Jun 26, 2008

National Coalition of South Asian Organizations; NFIA

This past week, 30 South Asian community-based groups around the nation launched a policy platform and national agenda for the South Asian American community at a press conference in NYC. I haven't had a chance to look through the whole agenda/policy platform (that mofo is 65 pages long!!) but it's pretty cool that this many groups have actually signed onto something with substance, that talks about issues from a progressive lens (i.e. recognizes the undocumented population that is a significant part of our community, speaks outright about women's rights, and has a platform concerning the LGBTIQ community).

Think about it - a lot of these groups are not the far left of center groups we all know and love -- many are service and advocacy groups.  It's hard enough to get a few desis to agree on a place to eat, let alone have 30 groups sign onto a comprehensive, progressive policy agenda.

Definitely better this than just adding their names to yet another telephone directory and counting themselves as part of some large "federation" in name alone.  Speaking of which, seems like the National Federation of Indian-American Associations (NFIA) chair is a little upset over this launch. Check out his comment, posted here on the SAJA Forum as soon as the Media Advisory for the NCSO launch hit their site. Actually, I'll reproduce the whole thing after the jump, it's just so rich.

The National Coalition of South Asian Organizations (NCSO) is not a new concept nor is a new effort for Indian Americans to unify and speak with one voice. In 1980, the National Federation of Indian American Associations (NFIA) was founded with the main goal of unifying the diverse community under one umbrella. Currently, the NFIA has over 200 member associations from all parts of the United States making it the largest umbrella organization representing 2.8 millions Indian Americans here in America. The NFIA has played a leading role in reforming the Immigration policy of the country, has appeared before the Senate Committees to Represent the interest of Indian Amereicans, has raised funds for natural disasters in the United States and India, advocated the strengthening of US-India relations and has presented a collective Indian American Agenda. The Asian American Hotel Owners Association (AAOHA,) the American Association of Physicians from India (AAPI), Indian American Forum for political Educarion (IAFPE) and Global Organization of People of Indian Origin (GOPIO) took their birth at the NFIA Conventions held every two years. Many leaders of the NFIA have been bestowed the highest awards in the land and have received the highest public service appointments. By and large, it has done a remarkable job in the service of the community.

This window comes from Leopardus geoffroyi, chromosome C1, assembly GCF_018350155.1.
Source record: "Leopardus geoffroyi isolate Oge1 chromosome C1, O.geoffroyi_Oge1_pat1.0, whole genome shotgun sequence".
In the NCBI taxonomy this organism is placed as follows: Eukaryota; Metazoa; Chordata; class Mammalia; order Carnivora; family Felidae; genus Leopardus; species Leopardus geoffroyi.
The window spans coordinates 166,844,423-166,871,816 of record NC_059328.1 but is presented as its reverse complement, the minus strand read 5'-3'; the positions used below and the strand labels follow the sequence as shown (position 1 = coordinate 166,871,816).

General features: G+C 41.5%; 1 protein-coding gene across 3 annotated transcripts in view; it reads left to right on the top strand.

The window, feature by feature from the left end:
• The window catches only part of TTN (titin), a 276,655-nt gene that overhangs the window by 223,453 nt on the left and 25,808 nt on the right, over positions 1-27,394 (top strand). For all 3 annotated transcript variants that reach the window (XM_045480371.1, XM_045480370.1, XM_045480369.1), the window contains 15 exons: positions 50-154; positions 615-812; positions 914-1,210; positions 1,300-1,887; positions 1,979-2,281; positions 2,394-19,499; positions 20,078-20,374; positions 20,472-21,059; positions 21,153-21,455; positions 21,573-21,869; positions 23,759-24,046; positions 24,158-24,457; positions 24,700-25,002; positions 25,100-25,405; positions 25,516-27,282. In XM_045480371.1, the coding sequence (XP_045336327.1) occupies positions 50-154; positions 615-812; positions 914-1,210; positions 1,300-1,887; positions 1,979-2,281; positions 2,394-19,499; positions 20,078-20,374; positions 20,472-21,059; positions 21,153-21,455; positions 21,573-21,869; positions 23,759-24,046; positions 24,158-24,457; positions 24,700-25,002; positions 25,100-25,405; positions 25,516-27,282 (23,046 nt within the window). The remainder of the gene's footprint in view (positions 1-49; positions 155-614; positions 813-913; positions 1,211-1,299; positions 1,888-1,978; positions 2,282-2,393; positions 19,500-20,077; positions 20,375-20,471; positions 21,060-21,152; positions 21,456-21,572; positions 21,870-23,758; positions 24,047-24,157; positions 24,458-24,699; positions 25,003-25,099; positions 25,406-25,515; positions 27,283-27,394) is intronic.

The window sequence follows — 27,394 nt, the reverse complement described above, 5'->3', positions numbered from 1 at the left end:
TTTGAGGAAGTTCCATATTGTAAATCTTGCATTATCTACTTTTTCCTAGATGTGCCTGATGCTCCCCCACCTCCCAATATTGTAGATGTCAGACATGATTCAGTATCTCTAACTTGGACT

We welcome the new associations with similar objectives. The more associations crop up the better we will be served. However, every new effort must acknowledge the hard work of many in the past and should not pretend to be a new kid on the block.

One can call these associations as Coalitions, National Federation or by any other name. One must not forget that the primary aim of any such organization is to improve the quality of life of its constituents and not aim at any personal glory or gains.

Rajen Anand
Chair NFIA